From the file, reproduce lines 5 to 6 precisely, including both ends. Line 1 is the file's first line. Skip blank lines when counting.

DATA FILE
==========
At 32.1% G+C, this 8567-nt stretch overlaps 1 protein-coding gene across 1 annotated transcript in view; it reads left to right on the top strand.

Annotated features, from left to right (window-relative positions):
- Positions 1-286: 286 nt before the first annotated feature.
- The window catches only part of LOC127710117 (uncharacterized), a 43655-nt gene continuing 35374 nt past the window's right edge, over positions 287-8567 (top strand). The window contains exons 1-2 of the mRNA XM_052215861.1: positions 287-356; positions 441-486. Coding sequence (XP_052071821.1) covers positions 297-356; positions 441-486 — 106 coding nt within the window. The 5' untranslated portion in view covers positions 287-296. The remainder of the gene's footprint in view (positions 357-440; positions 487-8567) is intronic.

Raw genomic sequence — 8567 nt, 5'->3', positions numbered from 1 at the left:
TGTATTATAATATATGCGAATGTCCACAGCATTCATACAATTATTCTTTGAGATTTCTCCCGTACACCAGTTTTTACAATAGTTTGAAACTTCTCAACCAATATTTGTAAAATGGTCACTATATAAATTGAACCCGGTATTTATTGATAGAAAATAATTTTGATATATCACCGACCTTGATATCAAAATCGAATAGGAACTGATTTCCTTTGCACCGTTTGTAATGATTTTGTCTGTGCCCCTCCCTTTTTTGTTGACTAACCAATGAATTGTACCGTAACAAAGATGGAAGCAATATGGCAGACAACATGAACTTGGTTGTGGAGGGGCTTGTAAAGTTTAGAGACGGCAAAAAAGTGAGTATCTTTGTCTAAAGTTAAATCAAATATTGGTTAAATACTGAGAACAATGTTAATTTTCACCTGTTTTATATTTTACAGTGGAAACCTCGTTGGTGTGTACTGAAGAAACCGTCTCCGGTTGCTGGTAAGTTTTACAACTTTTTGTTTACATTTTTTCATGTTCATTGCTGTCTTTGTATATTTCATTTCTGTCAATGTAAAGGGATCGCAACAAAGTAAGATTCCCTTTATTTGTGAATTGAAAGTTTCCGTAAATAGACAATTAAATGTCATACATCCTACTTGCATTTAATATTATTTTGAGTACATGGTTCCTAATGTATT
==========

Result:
Raw genomic sequence — 8567 nt, 5'->3', positions numbered from 1 at the left:
TGTATTATAATATATGCGAATGTCCACAGCATTCATACAATTATTCTTTGAGATTTCTCCCGTACACCAGTTTTTACAATAGTTTGAAACTTCTCAACCAATATTTGTAAAATGGTCACTATATAAATTGAACCCGGTATTTATTGATAGAAAATAATTTTGATATATCACCGACCTTGATATCAAAATCGAATAGGAACTGATTTCCTTTGCACCGTTTGTAATGATTTTGTCTGTGCCCCTCCCTTTTTTGTTGACTAACCAATGAATTGTACCGTAACAAAGATGGAAGCAATATGGCAGACAACATGAACTTGGTTGTGGAGGGGCTTGTAAAGTTTAGAGACGGCAAAAAAGTGAGTATCTTTGTCTAAAGTTAAATCAAATATTGGTTAAATACTGAGAACAATGTTAATTTTCACCTGTTTTATATTTTACAGTGGAAACCTCGTTGGTGTGTACTGAAGAAACCGTCTCCGGTTGCTGGTAAGTTTTACAACTTTTTGTTTACATTTTTTCATGTTCATTGCTGTCTTTGTATATTTCATTTCTGTCAATGTAAAGGGATCGCAACAAAGTAAGATTCCCTTTATTTGTGAATTGAAAGTTTCCGTAAATAGACAATTAAATGTCATACATCCTACTTGCATTTAATATTATTTTGAGTACATGGTTCCTAATGTATT